Most, if not all, U.S. states have laws that provide that every able-bodied individual above a certain age are members of the militia. South Carolina § 25-1-60. captioned Composition and classes of militia, is representative and provides that essentially all “able-bodied persons over seventeen years of age” are members of the militia consisting of 3 classes, one of which is the “unorganized militia.” Federal law, 10 U.S.C. § 311, captioned Militia: composition and classes, provides that “all able-bodied males” age 17 to 45 who are not in the National Guard are in the “unorganized militia.”
A strong argument can be made that the FSA was unconstitutional even under the dubious and misinterpreted U.S. v Miller “standard.” The argument is more compelling in light of the U.S. Supreme Court decision in District of Columbia v Heller 554 U.S. 570 (2008), which was the first in-depth review of the Second Amendment by that body.
Heller clearly held that the “right” protected is an individual right and guarantees a right to carry weapons:
Putting all these textual elements together, we find that they guarantee the individual right to possess and carry weapons in case of confrontation.
Heller also considered what types of arms may be prohibited and applied a “dangerous and unusual” test in finding that a handgun was a protected arm. The FSA provides that automatic knives are legal and available for a large class (all government employees) without restriction for “activities.” The wording of the FSA negates that the knives are dangerous or unusual. The essential “problem” to be addressed by the restriction on interstate commerce was that automatic knives were too common.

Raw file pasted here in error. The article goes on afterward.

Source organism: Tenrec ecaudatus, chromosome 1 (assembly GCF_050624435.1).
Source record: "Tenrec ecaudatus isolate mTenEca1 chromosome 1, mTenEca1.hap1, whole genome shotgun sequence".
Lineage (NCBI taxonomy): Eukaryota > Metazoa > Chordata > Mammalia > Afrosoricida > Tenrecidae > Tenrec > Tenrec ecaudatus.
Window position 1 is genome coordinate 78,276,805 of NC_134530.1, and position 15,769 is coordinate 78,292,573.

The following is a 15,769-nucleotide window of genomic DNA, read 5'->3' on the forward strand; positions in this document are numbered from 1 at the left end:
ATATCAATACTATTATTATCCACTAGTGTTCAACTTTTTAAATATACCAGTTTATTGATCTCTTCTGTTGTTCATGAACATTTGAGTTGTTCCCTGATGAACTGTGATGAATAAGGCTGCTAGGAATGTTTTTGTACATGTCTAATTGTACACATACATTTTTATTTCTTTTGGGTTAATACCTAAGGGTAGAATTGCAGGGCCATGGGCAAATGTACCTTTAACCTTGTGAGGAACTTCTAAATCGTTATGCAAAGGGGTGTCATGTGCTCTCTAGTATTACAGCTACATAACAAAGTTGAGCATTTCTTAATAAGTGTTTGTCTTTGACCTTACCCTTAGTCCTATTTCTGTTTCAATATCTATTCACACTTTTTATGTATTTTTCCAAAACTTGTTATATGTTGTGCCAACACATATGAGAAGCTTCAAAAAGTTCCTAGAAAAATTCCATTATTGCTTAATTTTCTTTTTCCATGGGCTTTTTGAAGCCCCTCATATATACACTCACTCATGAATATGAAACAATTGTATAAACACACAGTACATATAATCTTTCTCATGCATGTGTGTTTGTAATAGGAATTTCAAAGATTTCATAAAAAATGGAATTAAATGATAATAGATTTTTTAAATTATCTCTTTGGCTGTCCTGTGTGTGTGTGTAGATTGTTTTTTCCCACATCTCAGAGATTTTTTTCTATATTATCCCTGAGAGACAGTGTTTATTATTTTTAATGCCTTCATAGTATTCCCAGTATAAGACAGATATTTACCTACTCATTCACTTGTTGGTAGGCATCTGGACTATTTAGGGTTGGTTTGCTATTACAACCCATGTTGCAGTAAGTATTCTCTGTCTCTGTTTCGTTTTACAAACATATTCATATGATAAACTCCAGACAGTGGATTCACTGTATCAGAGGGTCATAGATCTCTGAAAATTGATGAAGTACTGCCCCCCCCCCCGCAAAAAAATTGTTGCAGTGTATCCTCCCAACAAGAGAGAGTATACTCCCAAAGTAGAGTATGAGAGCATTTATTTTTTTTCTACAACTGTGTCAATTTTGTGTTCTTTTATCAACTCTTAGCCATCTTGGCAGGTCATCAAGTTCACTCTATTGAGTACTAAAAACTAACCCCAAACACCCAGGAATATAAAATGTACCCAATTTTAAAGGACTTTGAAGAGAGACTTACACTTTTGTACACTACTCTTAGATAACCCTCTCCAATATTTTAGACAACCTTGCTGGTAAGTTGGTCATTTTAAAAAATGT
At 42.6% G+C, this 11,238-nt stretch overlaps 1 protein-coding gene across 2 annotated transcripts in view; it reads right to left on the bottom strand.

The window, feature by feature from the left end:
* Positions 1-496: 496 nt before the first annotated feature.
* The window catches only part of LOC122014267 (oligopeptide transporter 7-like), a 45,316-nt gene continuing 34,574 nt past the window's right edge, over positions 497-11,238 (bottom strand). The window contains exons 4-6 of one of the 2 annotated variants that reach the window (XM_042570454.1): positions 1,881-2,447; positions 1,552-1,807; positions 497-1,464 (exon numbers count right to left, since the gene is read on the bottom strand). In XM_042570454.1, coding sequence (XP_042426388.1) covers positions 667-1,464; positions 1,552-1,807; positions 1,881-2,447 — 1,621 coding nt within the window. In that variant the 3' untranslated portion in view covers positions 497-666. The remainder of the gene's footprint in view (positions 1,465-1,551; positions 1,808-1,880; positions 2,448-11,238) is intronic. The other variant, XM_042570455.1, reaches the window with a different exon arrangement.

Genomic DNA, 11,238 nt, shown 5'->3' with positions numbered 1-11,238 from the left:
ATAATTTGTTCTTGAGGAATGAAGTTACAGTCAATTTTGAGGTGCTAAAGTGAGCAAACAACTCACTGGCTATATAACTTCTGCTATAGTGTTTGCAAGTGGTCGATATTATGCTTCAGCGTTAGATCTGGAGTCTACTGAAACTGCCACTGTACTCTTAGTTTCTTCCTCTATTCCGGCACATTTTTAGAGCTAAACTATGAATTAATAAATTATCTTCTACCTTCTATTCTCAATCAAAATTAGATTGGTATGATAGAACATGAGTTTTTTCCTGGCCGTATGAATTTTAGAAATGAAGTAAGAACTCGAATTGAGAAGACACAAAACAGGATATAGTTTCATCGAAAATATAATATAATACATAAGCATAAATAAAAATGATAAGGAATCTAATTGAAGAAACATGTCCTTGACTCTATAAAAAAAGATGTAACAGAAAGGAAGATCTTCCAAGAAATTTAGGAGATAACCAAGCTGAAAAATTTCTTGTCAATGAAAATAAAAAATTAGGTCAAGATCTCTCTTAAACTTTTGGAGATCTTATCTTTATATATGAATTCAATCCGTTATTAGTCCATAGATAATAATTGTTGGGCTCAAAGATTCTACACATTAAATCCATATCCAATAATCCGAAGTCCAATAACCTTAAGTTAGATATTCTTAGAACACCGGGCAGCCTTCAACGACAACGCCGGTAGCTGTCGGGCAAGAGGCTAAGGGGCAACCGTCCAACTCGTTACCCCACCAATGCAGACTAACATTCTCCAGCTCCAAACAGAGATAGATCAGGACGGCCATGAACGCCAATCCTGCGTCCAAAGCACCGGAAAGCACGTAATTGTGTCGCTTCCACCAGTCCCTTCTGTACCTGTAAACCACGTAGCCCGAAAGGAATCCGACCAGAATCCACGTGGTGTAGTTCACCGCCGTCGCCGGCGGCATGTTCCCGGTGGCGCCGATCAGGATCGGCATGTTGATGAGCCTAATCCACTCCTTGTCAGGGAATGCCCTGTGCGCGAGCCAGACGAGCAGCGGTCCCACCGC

It may be asserted that an automatic knife’s ease of operation renders it readily deployable and, thus, dangerous. Heller points out that one-hand operability is a valid safety consideration in the case of handguns:
it is easier to use for those without the upper body strength to lift and aim a long gun; it can be pointed at a burglar with one hand while the other hand dials the police.
Automatic knives were stigmatized in the 1950s by popular culture, with assistance from a few opportunistic politicians. Even then, Congress recognized that automatic knives were useful tools, hence the broad § 1716 (g) exceptions for state and local activity and its militia speed bump.
The Federal Switchblade Act’s legislative history indicates that it was intended to assist the various states with restricting automatic knives. It is now widely recognized that the supposed switchblade menace was a harmless fad. Complete restrictions applicable to automatic knives remain in only six U.S. States. The American Knife & Tool Institute (AKTI) continues to seek repeal of these state restrictions. We also continue our efforts to repeal the improvident and unconstitutional Federal Switchblade Act.
You can learn more about what the Federal Switchblade Act is, AKTI’s efforts to repeal it, and about the knife laws in your state and where you work or travel. Sign up to receive AKTI’s emailed news of legislative initiatives and information to give you the confidence to carry the knife and edged tool of your choice, join or support AKTI’s efforts on behalf of the entire knife community.
1Lawson, Daniel C., “Knives as Arms,” Knife Magazine, November 2020, 37, 46 and www.AKTI.org.
2Frye, Brian L., “The Peculiar Story of United States v Miller,” New York University Journal of Law & Liberty, 2008, Vol. 3, No. 1., 48-82.